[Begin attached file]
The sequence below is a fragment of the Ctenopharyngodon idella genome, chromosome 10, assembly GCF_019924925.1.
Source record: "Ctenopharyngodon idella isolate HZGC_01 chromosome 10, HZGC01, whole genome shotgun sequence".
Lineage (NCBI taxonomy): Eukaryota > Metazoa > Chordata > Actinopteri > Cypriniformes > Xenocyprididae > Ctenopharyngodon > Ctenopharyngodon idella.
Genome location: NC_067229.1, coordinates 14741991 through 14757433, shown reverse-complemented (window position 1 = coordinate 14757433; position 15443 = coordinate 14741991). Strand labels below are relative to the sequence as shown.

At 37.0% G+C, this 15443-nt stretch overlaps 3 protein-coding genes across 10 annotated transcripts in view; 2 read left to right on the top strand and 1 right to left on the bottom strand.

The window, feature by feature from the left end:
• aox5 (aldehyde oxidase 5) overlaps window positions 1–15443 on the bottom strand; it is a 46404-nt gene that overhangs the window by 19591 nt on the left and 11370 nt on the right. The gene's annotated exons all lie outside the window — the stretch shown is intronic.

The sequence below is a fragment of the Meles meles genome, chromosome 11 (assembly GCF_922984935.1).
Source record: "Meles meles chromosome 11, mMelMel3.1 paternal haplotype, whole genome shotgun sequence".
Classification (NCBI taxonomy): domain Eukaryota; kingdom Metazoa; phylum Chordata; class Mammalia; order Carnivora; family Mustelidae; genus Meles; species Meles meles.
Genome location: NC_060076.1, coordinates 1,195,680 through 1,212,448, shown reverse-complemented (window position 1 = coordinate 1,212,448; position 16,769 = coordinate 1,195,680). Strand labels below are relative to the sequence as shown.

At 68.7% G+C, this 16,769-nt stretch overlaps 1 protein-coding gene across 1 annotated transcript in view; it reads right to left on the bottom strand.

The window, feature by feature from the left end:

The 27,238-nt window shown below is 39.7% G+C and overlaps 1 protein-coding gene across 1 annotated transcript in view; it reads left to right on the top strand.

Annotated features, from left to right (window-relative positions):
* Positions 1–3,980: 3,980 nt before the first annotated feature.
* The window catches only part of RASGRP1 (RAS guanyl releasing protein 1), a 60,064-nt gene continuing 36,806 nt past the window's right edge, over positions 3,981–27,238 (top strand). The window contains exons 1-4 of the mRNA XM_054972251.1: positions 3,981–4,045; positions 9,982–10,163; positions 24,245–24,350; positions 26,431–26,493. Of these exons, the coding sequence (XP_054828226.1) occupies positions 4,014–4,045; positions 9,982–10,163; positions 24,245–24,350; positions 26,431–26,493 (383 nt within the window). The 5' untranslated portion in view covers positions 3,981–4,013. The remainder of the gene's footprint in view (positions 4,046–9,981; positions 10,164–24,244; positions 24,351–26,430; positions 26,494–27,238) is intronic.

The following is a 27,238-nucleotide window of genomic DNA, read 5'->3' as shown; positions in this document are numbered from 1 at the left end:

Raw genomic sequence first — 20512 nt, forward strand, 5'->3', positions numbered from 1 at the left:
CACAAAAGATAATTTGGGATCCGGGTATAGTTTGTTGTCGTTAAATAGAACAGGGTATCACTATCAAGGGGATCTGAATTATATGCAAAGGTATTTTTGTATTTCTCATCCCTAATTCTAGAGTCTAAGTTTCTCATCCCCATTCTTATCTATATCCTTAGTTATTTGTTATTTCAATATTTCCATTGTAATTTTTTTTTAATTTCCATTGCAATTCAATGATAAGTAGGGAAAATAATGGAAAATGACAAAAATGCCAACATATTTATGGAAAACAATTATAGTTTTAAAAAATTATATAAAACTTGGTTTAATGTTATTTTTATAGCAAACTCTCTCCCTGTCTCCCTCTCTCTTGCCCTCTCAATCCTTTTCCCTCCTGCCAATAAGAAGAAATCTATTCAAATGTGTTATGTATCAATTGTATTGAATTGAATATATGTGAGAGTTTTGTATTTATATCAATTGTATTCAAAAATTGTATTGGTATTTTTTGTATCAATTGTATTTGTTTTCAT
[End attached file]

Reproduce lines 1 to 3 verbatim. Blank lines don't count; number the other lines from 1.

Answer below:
The sequence below is a fragment of the Ctenopharyngodon idella genome, chromosome 10, assembly GCF_019924925.1.
Source record: "Ctenopharyngodon idella isolate HZGC_01 chromosome 10, HZGC01, whole genome shotgun sequence".
Lineage (NCBI taxonomy): Eukaryota > Metazoa > Chordata > Actinopteri > Cypriniformes > Xenocyprididae > Ctenopharyngodon > Ctenopharyngodon idella.